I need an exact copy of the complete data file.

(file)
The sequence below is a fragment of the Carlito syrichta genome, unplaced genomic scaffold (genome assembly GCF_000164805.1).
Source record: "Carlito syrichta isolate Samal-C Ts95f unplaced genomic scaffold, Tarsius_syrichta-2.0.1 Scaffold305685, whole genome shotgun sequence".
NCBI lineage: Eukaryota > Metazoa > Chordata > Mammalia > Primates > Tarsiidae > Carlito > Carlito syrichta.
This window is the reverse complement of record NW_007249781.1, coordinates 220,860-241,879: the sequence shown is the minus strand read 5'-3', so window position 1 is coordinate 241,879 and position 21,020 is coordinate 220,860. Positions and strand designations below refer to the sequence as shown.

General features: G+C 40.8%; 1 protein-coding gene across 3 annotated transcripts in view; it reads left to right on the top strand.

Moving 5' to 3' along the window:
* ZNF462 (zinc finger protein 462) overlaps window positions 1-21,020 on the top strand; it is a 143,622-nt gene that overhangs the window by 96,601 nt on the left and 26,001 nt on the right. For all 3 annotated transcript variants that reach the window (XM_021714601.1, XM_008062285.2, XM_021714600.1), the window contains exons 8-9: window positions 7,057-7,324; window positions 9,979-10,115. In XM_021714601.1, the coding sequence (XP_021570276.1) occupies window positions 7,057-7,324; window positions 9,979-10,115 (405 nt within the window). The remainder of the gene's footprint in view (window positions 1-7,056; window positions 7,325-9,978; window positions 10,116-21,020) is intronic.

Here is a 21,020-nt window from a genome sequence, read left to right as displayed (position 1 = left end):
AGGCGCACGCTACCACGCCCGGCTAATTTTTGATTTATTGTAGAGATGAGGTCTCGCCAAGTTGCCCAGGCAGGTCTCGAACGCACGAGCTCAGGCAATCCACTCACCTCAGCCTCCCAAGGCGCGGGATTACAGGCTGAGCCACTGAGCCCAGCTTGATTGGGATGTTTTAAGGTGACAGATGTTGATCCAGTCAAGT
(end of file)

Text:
The sequence below is a fragment of the Carlito syrichta genome, unplaced genomic scaffold (genome assembly GCF_000164805.1).
Source record: "Carlito syrichta isolate Samal-C Ts95f unplaced genomic scaffold, Tarsius_syrichta-2.0.1 Scaffold305685, whole genome shotgun sequence".
NCBI lineage: Eukaryota > Metazoa > Chordata > Mammalia > Primates > Tarsiidae > Carlito > Carlito syrichta.
This window is the reverse complement of record NW_007249781.1, coordinates 220,860-241,879: the sequence shown is the minus strand read 5'-3', so window position 1 is coordinate 241,879 and position 21,020 is coordinate 220,860. Positions and strand designations below refer to the sequence as shown.

General features: G+C 40.8%; 1 protein-coding gene across 3 annotated transcripts in view; it reads left to right on the top strand.

Moving 5' to 3' along the window:
* ZNF462 (zinc finger protein 462) overlaps window positions 1-21,020 on the top strand; it is a 143,622-nt gene that overhangs the window by 96,601 nt on the left and 26,001 nt on the right. For all 3 annotated transcript variants that reach the window (XM_021714601.1, XM_008062285.2, XM_021714600.1), the window contains exons 8-9: window positions 7,057-7,324; window positions 9,979-10,115. In XM_021714601.1, the coding sequence (XP_021570276.1) occupies window positions 7,057-7,324; window positions 9,979-10,115 (405 nt within the window). The remainder of the gene's footprint in view (window positions 1-7,056; window positions 7,325-9,978; window positions 10,116-21,020) is intronic.

Here is a 21,020-nt window from a genome sequence, read left to right as displayed (position 1 = left end):
AGGCGCACGCTACCACGCCCGGCTAATTTTTGATTTATTGTAGAGATGAGGTCTCGCCAAGTTGCCCAGGCAGGTCTCGAACGCACGAGCTCAGGCAATCCACTCACCTCAGCCTCCCAAGGCGCGGGATTACAGGCTGAGCCACTGAGCCCAGCTTGATTGGGATGTTTTAAGGTGACAGATGTTGATCCAGTCAAGT